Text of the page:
Arago: Exhibits

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Winter Camp At Valley Forge

Naked and starving as they are

We cannot enough admire

The incomparable Patience and Fidelity

of the Soldiery ....George Washington at Valley Forge

From a strategic standpoint, Valley Forge was a good choice for Washington’s 1777-78 winter quarters because it was far enough from the British to halt the threat of surprise attacks but close enough to keep the British raiding and foraging parties out of the interior of Pennsylvania. Practically, however, the army was plagued by continuous shortages. Clothing was woefully insufficient, the army was ravaged by sickness and disease, and Congress was unable to provide relief. Amid such trying conditions Washington was purported to have sought strength in prayer. The army marched away from Valley Forge in pursuit of the British on June 19, 1778, when they received news that the British were leaving Philadelphia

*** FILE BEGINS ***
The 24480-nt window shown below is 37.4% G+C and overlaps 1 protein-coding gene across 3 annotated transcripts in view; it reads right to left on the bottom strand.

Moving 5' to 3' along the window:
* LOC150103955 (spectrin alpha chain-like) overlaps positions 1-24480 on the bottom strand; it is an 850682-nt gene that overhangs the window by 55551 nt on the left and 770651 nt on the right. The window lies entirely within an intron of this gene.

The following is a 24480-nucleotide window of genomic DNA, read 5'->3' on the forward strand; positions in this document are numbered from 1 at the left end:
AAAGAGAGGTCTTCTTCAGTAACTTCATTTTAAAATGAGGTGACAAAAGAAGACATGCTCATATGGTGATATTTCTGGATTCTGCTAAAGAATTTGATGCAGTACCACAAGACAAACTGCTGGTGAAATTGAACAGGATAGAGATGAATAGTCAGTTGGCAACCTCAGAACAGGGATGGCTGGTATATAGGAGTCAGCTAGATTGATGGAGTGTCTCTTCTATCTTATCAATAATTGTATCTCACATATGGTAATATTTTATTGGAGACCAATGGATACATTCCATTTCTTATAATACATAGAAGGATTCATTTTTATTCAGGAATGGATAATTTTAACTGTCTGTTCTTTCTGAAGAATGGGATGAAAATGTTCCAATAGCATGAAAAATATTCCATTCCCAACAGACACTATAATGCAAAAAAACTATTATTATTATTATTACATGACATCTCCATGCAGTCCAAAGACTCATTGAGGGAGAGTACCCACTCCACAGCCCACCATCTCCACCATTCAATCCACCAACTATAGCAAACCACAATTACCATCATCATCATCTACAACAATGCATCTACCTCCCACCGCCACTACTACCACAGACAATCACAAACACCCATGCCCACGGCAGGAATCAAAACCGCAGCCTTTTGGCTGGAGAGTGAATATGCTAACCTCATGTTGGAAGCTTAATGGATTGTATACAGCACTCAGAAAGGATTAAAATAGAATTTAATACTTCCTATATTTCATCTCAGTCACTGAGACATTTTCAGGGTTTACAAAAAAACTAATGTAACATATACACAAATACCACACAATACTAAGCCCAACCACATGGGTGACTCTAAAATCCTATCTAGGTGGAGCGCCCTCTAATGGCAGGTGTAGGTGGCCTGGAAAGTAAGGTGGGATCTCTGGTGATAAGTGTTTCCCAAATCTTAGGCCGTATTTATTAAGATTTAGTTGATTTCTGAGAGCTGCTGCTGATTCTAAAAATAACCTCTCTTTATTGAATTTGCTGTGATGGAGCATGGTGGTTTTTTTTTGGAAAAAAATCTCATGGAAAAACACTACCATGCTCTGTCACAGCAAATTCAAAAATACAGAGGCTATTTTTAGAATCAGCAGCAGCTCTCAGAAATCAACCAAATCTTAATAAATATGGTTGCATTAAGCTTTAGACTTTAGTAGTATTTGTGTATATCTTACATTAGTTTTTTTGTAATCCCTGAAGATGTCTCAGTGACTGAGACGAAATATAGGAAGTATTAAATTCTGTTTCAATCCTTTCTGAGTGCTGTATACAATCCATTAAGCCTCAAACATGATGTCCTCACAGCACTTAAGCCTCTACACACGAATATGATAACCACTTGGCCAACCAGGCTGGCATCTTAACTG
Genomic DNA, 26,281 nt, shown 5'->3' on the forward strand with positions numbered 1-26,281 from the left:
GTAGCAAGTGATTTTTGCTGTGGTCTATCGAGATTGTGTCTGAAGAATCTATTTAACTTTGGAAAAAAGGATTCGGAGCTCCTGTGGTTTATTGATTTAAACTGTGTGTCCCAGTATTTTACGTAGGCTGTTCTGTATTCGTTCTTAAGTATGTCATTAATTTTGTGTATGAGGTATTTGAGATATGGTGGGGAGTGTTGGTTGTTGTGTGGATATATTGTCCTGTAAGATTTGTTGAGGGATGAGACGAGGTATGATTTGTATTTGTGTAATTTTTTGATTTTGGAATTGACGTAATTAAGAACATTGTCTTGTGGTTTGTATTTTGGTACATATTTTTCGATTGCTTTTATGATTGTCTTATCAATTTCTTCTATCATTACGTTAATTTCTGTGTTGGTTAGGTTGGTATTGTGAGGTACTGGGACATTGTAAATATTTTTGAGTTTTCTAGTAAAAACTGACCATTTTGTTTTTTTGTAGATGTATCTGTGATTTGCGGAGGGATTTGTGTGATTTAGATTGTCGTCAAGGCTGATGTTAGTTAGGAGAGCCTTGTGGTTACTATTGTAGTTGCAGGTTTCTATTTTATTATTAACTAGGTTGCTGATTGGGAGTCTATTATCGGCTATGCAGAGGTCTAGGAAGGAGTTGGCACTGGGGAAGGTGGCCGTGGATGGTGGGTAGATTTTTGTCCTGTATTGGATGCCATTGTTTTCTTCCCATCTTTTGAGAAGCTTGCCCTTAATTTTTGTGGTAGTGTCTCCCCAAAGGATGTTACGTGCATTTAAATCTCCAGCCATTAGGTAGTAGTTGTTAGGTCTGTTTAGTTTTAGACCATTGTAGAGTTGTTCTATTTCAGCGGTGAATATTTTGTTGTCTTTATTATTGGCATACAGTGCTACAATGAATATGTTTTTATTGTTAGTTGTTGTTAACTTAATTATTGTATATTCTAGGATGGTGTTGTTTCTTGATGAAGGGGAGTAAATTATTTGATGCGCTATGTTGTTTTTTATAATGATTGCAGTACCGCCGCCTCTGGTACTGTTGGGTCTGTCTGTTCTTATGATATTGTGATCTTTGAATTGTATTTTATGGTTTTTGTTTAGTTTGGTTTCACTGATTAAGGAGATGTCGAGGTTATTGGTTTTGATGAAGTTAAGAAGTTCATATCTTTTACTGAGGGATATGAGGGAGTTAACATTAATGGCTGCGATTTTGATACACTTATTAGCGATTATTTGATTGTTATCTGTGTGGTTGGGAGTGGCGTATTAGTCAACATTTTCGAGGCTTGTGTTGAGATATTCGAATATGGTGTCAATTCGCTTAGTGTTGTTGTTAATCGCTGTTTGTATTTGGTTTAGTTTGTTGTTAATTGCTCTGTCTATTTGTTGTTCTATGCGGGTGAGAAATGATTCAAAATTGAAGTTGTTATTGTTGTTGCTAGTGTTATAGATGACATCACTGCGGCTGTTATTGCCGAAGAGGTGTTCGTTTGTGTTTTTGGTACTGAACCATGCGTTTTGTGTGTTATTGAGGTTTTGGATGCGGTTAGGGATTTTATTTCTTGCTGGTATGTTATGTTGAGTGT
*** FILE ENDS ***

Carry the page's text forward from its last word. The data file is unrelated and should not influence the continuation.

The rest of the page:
The souvenir sheet at right was issued in 1976 and portrays an 1883 painting by William Trego entitled The March to Valley Forge.

The 2-cent stamp (featured at far right) commemorates the 150th anniversary of the Continental Army’s encampment at Valley Forge. Issued on May 26, 1928, the stamp depicts, as legend has it, Washington kneeling in prayer at Valley Forge.

31c Washington Reviewing Army at Valley Forge sheet of 5

The 31-cent Washington Reviewing Army at Valley Forge souvenir sheet of five stamps was issued May 29, 1976. (Scott 1689)

United States Master Collection, Scott 645, Valley Forge

The 2-cent Valley Forge stamp was issued May 26, 1928. (Scott 645)